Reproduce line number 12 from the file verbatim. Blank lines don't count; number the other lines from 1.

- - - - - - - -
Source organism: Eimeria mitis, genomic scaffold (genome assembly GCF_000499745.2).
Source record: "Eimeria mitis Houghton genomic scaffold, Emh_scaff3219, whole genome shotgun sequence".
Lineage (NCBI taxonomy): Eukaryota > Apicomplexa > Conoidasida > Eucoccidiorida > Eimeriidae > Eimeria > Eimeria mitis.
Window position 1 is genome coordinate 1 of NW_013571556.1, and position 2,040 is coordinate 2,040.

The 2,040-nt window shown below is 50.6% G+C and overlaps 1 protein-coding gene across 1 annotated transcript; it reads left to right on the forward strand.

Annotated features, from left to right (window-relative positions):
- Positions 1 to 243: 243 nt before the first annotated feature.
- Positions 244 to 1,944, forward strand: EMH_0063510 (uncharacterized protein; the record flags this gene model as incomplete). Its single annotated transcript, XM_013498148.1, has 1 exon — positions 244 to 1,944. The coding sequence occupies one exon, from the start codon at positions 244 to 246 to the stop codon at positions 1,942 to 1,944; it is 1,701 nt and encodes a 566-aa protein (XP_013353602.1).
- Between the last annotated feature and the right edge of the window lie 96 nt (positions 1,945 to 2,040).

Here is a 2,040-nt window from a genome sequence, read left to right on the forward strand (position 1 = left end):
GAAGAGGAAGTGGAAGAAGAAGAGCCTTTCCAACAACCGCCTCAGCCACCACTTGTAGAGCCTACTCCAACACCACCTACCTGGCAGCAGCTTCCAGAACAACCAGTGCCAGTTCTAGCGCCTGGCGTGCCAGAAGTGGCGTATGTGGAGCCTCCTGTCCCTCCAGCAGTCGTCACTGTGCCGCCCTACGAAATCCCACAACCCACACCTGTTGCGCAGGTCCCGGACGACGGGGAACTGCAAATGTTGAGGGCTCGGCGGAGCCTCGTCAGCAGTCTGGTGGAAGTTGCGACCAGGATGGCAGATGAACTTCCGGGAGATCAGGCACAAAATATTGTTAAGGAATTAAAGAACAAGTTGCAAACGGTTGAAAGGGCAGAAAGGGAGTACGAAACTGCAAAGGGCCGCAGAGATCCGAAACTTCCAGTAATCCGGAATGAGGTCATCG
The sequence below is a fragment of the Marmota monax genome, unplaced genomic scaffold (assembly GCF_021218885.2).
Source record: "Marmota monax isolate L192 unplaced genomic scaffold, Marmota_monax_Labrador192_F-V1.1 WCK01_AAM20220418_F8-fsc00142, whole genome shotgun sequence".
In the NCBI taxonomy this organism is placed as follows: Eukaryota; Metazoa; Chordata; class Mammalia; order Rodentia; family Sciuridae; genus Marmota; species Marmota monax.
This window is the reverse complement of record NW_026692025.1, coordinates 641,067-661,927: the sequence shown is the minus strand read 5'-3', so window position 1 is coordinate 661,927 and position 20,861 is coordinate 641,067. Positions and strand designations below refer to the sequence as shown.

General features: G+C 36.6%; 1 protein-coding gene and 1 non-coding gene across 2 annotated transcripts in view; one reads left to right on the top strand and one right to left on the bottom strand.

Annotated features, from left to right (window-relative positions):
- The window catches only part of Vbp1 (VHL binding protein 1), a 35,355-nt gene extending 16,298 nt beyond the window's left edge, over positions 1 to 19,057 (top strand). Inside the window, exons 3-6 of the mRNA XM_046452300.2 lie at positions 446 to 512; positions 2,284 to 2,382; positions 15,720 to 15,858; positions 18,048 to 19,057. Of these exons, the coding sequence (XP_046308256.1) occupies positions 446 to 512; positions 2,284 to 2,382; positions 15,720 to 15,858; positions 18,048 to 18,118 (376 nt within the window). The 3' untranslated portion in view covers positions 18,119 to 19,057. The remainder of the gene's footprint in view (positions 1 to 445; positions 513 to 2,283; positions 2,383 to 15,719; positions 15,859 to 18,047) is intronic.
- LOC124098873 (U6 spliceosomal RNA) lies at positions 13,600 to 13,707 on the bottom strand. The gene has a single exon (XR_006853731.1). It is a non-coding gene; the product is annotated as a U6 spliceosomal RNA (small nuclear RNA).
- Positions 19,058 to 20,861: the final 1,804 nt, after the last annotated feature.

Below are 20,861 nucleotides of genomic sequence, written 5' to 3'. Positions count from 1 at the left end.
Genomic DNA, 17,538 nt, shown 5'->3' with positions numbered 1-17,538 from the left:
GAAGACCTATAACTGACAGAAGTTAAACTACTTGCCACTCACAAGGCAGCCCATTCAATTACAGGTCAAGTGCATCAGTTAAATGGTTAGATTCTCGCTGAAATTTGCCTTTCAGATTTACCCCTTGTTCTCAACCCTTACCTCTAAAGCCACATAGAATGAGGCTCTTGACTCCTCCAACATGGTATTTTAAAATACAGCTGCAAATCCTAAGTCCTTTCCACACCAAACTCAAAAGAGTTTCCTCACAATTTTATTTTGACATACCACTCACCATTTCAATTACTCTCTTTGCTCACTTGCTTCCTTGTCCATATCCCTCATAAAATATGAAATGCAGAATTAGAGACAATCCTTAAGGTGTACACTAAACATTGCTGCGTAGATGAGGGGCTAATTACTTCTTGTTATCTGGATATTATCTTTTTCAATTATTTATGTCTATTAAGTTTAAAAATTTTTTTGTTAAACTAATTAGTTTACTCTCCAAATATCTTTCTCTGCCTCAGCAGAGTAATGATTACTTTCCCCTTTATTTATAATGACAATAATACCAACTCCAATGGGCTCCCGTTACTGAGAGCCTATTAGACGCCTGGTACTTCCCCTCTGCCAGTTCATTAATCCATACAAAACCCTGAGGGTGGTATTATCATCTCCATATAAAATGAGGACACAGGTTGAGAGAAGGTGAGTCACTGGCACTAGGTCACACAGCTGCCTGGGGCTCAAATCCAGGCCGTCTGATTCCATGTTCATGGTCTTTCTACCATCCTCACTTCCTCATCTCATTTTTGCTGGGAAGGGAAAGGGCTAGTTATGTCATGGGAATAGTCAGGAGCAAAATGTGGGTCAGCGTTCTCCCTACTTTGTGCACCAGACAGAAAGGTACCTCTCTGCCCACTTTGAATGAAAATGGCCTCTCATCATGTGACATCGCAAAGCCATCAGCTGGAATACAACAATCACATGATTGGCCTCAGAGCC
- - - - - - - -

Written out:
The sequence below is a fragment of the Marmota monax genome, unplaced genomic scaffold (assembly GCF_021218885.2).